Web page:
Q. I inherited a qualified annuity and I’m a Class D beneficiary. How does the inheritance tax get paid? Do I give a check to the executor?
A. The inheritance tax will be based on the value of the annuity and your relationship to the deceased.
Transfers for less than $500, life insurance proceeds, and certain New Jersey and federal pension payments are exempt. Otherwise, all items are subject to the inheritance tax. This includes items controlled by beneficiary designation rather than a will, such as an IRA, 401(k) or annuity.
You are correct that the date of death valuation your annuity needs to be listed on line 13 of the NJ Inheritance Tax form (IT-R), which is for assets left to Class D beneficiaries, said Andrew Novick, a certified financial planner and estate planning attorney with The Investment Connection and Brookner Law Offices in Bridgewater.
He said the personal representative — executor or administrator — of the estate has a fiduciary duty to file the inheritance tax return (Form IT-R). The tax return along with payment for any tax due is eight months from the date of death.
Who is responsible for paying the tax depends on the deceased’s will.
For instance, Novick said, the will could state that all estate or inheritance taxes are paid out of the deceased’s residuary estate, which is the portion of a deceased’s estate that remains after all debts were satisfied and specific bequests have been made.
“Assuming the estate has enough funds to cover the tax, you won’t owe anything,” Novick said. “However, the will could state that all estate/inheritance taxes are paid proportionately by the recipient even for assets not controlled by the will.”
In fact, Novick said, this is the default when the will makes no mention of how death taxes get apportioned or the deceased died intestate, meaning there was no will.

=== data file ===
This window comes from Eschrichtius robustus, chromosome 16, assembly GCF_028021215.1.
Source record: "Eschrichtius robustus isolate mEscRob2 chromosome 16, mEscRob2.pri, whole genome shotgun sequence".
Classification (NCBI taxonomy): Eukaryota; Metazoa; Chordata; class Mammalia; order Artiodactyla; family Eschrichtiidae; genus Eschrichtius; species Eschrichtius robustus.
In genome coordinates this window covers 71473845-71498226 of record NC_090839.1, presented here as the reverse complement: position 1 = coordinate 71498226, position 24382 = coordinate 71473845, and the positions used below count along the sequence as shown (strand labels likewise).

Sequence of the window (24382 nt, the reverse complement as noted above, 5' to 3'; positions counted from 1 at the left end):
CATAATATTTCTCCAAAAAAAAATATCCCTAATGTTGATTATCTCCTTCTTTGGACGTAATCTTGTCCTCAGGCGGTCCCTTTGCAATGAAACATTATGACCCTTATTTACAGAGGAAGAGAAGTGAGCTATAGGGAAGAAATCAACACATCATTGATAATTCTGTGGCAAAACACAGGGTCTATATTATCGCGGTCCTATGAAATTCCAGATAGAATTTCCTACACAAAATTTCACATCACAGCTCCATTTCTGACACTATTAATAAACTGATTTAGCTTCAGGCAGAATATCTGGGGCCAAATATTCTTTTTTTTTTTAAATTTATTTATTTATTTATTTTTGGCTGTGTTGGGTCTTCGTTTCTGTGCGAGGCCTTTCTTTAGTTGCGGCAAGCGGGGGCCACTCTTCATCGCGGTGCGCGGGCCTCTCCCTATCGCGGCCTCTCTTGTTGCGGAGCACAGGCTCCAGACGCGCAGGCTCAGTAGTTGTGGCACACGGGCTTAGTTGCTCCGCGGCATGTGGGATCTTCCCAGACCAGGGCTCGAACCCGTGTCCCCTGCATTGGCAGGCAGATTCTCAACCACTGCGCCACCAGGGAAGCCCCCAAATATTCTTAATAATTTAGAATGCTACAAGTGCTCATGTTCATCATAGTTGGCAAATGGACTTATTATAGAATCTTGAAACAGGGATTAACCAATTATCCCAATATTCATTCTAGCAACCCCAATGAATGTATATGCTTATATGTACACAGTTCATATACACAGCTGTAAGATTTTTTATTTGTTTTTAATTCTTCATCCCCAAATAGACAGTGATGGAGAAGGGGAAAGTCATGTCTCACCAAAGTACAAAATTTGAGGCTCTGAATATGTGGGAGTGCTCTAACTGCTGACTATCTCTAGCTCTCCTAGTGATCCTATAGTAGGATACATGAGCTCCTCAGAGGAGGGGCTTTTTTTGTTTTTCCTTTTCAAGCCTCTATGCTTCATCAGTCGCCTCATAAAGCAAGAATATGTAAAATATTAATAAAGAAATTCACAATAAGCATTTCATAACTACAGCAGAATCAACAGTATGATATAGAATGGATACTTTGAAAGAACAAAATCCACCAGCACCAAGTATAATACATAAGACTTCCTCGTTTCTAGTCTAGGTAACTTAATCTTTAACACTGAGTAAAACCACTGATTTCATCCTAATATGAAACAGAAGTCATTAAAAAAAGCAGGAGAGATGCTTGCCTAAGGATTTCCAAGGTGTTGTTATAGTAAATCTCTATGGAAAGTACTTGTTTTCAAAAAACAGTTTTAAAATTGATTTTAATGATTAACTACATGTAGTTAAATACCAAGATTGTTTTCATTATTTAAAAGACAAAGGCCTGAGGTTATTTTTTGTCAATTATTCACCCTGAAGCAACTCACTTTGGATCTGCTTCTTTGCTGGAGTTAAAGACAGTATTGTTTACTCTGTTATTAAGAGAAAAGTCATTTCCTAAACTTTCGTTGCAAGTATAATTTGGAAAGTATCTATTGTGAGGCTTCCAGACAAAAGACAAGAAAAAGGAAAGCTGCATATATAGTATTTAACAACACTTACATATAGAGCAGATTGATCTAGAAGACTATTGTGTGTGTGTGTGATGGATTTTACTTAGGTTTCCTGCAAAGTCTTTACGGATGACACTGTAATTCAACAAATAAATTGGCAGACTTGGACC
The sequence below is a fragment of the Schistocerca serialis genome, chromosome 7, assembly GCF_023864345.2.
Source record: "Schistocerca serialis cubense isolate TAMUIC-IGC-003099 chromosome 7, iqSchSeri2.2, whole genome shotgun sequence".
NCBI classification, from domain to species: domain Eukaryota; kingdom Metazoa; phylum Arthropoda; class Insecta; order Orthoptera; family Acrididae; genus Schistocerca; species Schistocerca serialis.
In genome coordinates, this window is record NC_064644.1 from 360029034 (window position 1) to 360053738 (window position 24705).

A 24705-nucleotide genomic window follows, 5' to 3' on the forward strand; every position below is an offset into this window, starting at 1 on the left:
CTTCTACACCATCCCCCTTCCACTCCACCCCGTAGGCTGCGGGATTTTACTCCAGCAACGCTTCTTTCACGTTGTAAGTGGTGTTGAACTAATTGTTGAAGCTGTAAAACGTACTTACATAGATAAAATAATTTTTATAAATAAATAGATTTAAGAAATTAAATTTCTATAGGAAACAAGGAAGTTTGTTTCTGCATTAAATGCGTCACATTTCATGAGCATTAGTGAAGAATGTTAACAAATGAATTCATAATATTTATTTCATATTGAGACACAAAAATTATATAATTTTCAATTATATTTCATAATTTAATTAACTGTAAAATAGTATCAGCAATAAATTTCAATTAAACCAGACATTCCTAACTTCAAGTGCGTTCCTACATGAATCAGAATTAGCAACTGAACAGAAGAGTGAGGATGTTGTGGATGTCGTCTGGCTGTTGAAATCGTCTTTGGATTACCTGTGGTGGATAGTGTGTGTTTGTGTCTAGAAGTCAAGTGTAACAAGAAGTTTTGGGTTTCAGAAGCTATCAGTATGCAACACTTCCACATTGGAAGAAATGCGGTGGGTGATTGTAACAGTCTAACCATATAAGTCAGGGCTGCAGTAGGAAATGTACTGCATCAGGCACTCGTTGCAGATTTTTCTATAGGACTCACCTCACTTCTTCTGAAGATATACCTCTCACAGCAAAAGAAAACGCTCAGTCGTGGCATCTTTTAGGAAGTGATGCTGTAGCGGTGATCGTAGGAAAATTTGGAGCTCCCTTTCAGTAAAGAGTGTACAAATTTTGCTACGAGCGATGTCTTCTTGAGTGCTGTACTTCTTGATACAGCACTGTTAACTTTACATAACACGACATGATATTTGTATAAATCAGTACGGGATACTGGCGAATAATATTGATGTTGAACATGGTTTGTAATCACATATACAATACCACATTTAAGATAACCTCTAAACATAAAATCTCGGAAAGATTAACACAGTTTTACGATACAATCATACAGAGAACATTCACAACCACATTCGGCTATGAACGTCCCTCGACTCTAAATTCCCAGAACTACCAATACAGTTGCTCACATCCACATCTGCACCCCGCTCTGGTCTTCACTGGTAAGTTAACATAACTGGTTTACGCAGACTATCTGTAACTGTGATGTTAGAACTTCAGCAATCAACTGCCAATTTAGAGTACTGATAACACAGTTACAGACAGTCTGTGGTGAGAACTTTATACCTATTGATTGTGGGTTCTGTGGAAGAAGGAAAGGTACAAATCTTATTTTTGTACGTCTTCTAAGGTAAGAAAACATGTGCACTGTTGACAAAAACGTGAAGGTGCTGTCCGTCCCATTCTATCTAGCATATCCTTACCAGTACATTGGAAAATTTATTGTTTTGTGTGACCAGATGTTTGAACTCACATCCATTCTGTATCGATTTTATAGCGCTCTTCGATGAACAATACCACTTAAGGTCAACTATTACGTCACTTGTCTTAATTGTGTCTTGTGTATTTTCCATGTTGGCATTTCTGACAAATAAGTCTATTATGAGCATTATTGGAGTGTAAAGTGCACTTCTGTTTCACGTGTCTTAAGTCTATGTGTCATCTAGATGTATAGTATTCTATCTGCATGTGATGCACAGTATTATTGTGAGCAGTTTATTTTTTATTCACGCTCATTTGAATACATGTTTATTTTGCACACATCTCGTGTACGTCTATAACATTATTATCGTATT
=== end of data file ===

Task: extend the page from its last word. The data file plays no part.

Dealing with financial institutions upon the death of an account holder can be frustrating because the state of New Jersey requires half of every account to be frozen pending receipt of a tax waiver, Novick said.
“Once all death taxes have been paid, the state of New Jersey will issue a tax waiver to the executor,” he said. “This exercise is intended to ensure that any death taxes are paid before all funds can be paid out of the estate and to the beneficiaries.”
When no taxes are due, Novick said, a Class A beneficiary or the executor can sign a self-executing tax waiver, known as NJ Form L-8.
“My understanding is that retirement accounts and annuities are not subject to the partial freeze, but some colleagues and a representative at the New Jersey Division of Taxation suggest otherwise,” Novick said. “Either way, the executor will ask the beneficiary to pay his/her share of the inheritance tax.”
Problems can arise when the beneficiary refuses to pay his or her share.
Then, the executor is still obligated to pay the tax with other estate funds, if any, which will negatively affect the inheritance of other beneficiaries under the will.
“In this case, the executor can bring a legal action to recover the funds from non-paying beneficiary,” he said. “If the executor can’t pay the tax because there are no other funds in the estate, then the state of New Jersey will bring a delinquency claim against the non-paying beneficiary directly.”
To avoid either scenario, you should pay your share of the tax (if any) as requested by the executor, Novick said.
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